Flood-based analysis of high-magnitude sediment transport using a non-parametric method

T. Francke, J. A. López-Tarazón, Damià Vericat Querol, A. Bronstert, Ramon J. Batalla

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49 Citations (SciVal)

Abstract

Upland erosion and the resulting reservoir siltation is a serious issue in the Isábena catchment (445 km2 Central Spanish Pyrenees). During a three-month period, water and sediment fluxes have been monitored at the catchment outlet (Capella), two adjacent subcatchments (Villacarli, 41 km2; Cabecera, 145 km2) and the elementary badland catchment Torrelaribera (8 ha). This paper presents the results of the monitoring, a method for the calculation of a sedigraph from intermittent measurements and the derived sediment yields at the monitored locations. The observed suspended sediment concentrations (SSCs) demonstrate the role of badlands as sediment sources: SSCs of up to 280 g l−1 were encountered for Villacarli, which includes large badland areas. SSCs at the Cabecera catchment, with great areas of woodland, barely exceeded 30 g l−1. SSCs directly at the sediment source (Torrelaribera) were comparable to those at Villacarli, suggesting a close connection within this subcatchment. At Capella, SSCs of up to 99 g l−1 were observed. For all sites, SSC displayed only a loose correlation with discharge, inhibiting the application of a simple sediment rating curve. Instead, ancillary variables acting as driving forces or proxies for the processes (rainfall energy, cumulative discharge, rising/falling limb data) were included in a quantile regression forest model to explain the variability in SSC. The variables with most predictive power vary between the sites, suggesting the predominance of different processes. The subsequent flood-based calculation of sediment yields attests high specific sediment yields for Torrelaribera and Villacarli (6277 and 1971 t km−2) and medium to high yields for Cabecera and Capella (139 and 410 t km−2) during the observation period. In all catchments, most of the sediment was exported during intense storms of late summer. Later flood events yield successively less sediment. Relating upland sediment production to yield at the outlet suggests considerable effects of sediment storage within the river channel.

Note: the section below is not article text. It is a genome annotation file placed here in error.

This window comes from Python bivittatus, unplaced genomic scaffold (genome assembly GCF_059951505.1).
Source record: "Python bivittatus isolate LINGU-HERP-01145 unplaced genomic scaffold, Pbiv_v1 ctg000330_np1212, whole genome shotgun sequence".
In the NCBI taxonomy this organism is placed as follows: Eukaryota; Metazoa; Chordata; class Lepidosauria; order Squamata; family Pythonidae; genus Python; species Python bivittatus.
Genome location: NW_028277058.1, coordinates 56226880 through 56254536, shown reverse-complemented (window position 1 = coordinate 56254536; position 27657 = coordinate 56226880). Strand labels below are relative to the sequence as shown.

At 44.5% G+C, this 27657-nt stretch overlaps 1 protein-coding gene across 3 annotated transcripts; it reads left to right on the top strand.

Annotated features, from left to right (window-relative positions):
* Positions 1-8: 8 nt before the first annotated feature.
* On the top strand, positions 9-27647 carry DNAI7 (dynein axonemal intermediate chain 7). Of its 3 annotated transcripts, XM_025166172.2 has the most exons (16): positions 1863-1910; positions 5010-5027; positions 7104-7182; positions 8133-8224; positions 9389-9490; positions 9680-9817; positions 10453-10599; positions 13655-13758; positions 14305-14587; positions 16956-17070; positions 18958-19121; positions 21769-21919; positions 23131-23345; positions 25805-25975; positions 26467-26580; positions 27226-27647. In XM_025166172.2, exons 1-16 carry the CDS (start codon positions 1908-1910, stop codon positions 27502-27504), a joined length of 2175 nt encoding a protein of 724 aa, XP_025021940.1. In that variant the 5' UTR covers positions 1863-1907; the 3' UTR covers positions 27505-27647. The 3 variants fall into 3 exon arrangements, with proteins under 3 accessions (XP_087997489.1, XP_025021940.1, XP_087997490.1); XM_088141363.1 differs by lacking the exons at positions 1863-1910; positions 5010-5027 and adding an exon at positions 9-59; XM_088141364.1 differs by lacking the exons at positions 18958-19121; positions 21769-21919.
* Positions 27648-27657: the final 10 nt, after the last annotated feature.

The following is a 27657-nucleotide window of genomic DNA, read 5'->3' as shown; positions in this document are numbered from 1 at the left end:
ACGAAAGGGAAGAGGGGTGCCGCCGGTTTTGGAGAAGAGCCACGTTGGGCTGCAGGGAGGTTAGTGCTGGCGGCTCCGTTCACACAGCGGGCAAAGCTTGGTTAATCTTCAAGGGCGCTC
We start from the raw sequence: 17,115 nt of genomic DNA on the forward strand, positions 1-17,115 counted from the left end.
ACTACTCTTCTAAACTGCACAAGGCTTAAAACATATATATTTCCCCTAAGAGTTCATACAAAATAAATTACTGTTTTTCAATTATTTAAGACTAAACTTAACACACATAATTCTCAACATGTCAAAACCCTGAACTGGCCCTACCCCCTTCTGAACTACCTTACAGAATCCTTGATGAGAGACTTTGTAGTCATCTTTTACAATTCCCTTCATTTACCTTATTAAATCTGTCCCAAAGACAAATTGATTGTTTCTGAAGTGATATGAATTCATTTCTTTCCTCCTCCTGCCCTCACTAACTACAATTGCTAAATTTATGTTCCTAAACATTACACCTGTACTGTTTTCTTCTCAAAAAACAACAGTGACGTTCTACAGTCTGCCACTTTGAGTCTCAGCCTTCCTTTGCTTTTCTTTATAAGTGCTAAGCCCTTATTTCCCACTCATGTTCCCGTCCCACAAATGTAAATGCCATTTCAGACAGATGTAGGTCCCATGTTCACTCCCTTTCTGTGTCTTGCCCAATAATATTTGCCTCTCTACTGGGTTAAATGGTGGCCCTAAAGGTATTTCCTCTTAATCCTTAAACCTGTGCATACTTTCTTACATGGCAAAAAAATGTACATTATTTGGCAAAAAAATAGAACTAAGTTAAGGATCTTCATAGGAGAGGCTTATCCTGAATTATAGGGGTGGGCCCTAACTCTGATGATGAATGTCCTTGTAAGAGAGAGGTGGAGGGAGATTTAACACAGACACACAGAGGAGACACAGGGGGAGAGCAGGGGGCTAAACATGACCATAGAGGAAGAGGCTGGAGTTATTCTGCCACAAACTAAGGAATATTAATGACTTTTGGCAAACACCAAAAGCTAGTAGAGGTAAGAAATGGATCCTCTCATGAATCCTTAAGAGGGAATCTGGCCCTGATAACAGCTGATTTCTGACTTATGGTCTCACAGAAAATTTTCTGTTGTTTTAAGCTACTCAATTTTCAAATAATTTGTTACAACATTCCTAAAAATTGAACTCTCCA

Original languageEnglish
Pages (from-to)2064-2077
Number of pages14
JournalEarth Surface Processes and Landforms
DOIs
Publication statusPublished - Jun 2008

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